Breast Cancer Risk Tied to Wine, Fat Intake
But moderate drinking lowers women's risk of the disease, study finds
WEDNESDAY, March 17, 2004 (HealthDayNews) -- A new Swedish study finds postmenopausal women who consume high amounts of alcohol, especially wine, are at a higher risk for breast cancer.
According to the study, women who drank more than roughly 1.5 glasses of wine per day were twice as likely to get the disease compared to women with little or no alcohol intake. Moderate drinkers, meanwhile, were found to be at a 12 percent lower risk of breast cancer.
Scientists had previously suspected that women who drink alcoholic beverages are at a greater risk of breast cancer. But not all studies have demonstrated a link, and the amount of alcohol required to boost the risk of the disease has been sketchy.
"There seems to be a threshold under which there is no effect of alcohol," explains study author Dr. Irene Mattisson, of the Department of Medicine, Surgery and Orthopaedics at Sweden's Lund University. "However, we cannot say anything on the exact level of the threshold because self-reported alcohol data is unreliable."
High dietary fat, long suspected to be a culprit in breast cancer, also was associated with the disease, the authors report. As amounts of fat in women's diets increased, so did their risk of breast cancer. Those who consumed the highest amounts saw their risk of getting breast cancer rise by 34 percent.
The authors observed the dietary and drinking habits of 11,726 postmenopausal women in the city of Malmö, using interviews and self-recorded diet histories. Physical exams were performed at the beginning of the study and the women were followed for an average of 7.6 years. A total of 342 breast cancer cases were documented during the study period.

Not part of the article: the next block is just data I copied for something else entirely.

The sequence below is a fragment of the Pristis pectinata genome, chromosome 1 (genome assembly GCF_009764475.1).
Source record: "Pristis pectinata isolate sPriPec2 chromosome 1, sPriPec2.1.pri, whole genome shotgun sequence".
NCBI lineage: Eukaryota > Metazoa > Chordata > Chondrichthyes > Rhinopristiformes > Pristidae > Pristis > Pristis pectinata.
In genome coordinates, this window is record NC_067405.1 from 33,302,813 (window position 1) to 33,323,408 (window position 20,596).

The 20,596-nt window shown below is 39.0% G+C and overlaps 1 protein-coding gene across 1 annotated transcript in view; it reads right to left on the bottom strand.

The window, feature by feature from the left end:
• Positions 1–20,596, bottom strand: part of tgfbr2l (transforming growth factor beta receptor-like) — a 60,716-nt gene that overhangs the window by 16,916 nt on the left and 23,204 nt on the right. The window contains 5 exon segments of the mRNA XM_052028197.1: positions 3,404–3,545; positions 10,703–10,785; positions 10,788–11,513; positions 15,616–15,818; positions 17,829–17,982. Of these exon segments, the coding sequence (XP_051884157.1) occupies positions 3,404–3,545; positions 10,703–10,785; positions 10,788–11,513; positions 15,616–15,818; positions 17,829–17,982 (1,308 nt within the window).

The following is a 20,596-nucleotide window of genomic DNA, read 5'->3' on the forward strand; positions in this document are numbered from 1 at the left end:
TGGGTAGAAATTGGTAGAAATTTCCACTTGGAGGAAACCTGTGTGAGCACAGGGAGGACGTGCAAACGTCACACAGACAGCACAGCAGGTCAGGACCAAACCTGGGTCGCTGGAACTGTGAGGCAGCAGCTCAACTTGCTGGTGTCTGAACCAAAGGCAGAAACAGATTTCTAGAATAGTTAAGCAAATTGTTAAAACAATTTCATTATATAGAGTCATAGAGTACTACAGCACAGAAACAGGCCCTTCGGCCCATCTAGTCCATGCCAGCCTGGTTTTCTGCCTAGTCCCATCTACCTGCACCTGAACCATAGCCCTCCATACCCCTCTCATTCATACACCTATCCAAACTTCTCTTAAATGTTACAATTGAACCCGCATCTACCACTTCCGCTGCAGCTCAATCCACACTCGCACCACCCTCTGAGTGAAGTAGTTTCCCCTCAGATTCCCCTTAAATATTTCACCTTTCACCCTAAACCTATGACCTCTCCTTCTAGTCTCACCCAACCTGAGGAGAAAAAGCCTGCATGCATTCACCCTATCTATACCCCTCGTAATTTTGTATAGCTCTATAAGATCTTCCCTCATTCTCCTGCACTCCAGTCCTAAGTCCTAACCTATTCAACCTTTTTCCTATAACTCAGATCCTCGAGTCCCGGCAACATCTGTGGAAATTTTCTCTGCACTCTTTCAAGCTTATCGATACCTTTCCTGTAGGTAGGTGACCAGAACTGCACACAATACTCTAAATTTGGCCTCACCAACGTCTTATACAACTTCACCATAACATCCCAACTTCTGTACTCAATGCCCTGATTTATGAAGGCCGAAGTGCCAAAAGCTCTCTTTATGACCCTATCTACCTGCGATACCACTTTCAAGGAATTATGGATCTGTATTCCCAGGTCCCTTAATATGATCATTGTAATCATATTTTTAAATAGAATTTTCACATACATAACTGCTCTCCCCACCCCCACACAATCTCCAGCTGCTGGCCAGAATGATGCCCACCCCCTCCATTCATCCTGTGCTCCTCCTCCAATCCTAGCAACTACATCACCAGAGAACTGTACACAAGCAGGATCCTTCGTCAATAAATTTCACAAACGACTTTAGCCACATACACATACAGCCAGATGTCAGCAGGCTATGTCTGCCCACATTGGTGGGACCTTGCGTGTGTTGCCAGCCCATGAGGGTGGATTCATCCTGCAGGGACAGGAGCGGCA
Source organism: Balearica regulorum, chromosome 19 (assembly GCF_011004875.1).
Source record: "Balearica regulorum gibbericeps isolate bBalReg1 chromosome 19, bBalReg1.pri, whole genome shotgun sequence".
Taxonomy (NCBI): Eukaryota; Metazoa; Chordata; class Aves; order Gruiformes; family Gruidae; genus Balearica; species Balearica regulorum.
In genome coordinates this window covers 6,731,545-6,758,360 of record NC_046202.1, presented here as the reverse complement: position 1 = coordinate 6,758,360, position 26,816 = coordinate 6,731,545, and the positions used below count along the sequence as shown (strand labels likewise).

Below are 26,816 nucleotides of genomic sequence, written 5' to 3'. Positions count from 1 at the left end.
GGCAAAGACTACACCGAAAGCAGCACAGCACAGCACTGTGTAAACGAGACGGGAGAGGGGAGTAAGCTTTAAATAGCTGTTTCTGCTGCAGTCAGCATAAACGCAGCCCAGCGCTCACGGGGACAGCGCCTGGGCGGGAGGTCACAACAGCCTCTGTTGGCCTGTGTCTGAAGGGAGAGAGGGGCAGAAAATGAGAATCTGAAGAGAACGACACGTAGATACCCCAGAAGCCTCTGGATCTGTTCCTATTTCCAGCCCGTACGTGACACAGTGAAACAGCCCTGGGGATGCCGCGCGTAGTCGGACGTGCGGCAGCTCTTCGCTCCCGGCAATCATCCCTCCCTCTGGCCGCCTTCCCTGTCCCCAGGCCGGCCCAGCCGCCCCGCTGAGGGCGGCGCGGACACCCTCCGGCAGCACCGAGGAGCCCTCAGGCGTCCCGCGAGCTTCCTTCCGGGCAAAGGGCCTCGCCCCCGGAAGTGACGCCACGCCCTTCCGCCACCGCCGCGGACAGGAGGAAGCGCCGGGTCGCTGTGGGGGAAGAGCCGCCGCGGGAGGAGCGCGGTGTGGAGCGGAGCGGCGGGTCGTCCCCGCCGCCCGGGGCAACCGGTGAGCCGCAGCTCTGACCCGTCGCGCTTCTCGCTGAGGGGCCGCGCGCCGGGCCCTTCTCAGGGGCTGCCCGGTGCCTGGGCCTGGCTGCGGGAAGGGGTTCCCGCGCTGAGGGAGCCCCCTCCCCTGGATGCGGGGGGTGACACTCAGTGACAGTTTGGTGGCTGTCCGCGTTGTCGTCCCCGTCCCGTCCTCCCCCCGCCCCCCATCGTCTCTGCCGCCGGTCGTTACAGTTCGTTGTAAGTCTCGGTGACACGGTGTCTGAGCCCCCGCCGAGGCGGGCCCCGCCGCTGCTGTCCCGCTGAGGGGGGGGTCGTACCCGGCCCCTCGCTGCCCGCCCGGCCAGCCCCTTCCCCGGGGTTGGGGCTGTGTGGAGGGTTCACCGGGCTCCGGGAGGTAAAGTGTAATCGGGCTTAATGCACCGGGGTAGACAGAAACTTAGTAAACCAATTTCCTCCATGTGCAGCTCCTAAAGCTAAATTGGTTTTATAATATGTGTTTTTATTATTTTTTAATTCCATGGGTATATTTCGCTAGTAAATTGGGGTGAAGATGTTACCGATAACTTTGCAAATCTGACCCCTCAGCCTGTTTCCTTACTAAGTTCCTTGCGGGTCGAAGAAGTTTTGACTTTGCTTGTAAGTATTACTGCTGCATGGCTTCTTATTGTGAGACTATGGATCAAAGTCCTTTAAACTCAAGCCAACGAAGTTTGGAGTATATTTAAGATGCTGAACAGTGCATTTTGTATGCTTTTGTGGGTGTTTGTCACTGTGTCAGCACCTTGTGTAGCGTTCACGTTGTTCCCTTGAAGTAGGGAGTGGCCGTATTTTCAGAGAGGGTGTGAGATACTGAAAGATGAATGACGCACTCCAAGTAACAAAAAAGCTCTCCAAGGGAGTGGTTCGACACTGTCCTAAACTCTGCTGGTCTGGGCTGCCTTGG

While high intakes of wine boosted breast cancer risk, the study found no elevated risk for women reporting high levels of total alcohol consumption, including beer and spirits.
The study appears in the March 17 online issue of the International Journal of Cancer.
Teasing out the effects of different beverages becomes complicated due to misreporting, Mattisson notes. It's suspected that women reported the amount of wine they drank more accurately than the amount of total alcohol they consumed.
So should women who drink regularly and indulge in fatty foods modify their diets?
"If they drink alcohol regularly, they should definitely reduce their alcohol intake," Mattisson says. "There is so much evidence from different studies now pointing in the same direction. Alcohol should be used in moderation only."
Cindy Moore, a spokeswoman for the American Dietetic Association, says women should limit their alcohol intake to one drink per day to reduce their cancer risk, as the American Cancer Society advises.
Women also should eat a variety of foods to get the nutrients and chemicals their bodies need to fend off disease, she says. Fruits and vegetables, for example, contain antioxidants that help prevent cell damage from chemicals called free radicals. Nutrients found in protein give the body strength to resist disease. "It's sort of like a one-two punch," she says.
Reducing total fat to recommended levels is also highly advisable, Mattisson adds.
Keep in mind that all fats are not equal. Previous studies from the Malmö Diet and Cancer Study have shown that high intakes of omega-6 fatty acids, such as those found in sunflower and corn oils, increase the risk of postmenopausal breast cancer.
Most Americans consume too many omega-6 fatty acids, research shows, but do not get enough fatty acids from the omega-3 family, which includes rapeseed oil, fatty fish, and flax seed.
Mattisson advises women to increase their intakes of polyunsaturated fatty acids from the omega-3 family and not to eat omega-6 oils in abundance.